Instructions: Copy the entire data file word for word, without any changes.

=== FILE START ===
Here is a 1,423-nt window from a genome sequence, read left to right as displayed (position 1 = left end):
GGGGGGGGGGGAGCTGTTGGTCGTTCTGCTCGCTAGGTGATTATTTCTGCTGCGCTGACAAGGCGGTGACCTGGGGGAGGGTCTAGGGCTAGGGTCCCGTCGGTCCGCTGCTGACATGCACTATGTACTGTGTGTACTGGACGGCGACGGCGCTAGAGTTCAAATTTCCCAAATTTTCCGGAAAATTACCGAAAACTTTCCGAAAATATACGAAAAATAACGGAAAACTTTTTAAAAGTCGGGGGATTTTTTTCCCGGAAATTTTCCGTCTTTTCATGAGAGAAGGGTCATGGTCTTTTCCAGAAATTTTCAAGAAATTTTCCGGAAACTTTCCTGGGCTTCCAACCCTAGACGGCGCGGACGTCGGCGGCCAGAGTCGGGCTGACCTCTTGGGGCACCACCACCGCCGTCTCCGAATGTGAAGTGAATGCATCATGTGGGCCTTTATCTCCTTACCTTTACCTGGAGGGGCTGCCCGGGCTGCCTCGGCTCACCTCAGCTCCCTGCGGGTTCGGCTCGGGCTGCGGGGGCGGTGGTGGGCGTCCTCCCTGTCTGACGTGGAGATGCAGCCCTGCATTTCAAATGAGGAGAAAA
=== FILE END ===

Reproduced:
Here is a 1,423-nt window from a genome sequence, read left to right as displayed (position 1 = left end):
GGGGGGGGGGGAGCTGTTGGTCGTTCTGCTCGCTAGGTGATTATTTCTGCTGCGCTGACAAGGCGGTGACCTGGGGGAGGGTCTAGGGCTAGGGTCCCGTCGGTCCGCTGCTGACATGCACTATGTACTGTGTGTACTGGACGGCGACGGCGCTAGAGTTCAAATTTCCCAAATTTTCCGGAAAATTACCGAAAACTTTCCGAAAATATACGAAAAATAACGGAAAACTTTTTAAAAGTCGGGGGATTTTTTTCCCGGAAATTTTCCGTCTTTTCATGAGAGAAGGGTCATGGTCTTTTCCAGAAATTTTCAAGAAATTTTCCGGAAACTTTCCTGGGCTTCCAACCCTAGACGGCGCGGACGTCGGCGGCCAGAGTCGGGCTGACCTCTTGGGGCACCACCACCGCCGTCTCCGAATGTGAAGTGAATGCATCATGTGGGCCTTTATCTCCTTACCTTTACCTGGAGGGGCTGCCCGGGCTGCCTCGGCTCACCTCAGCTCCCTGCGGGTTCGGCTCGGGCTGCGGGGGCGGTGGTGGGCGTCCTCCCTGTCTGACGTGGAGATGCAGCCCTGCATTTCAAATGAGGAGAAAA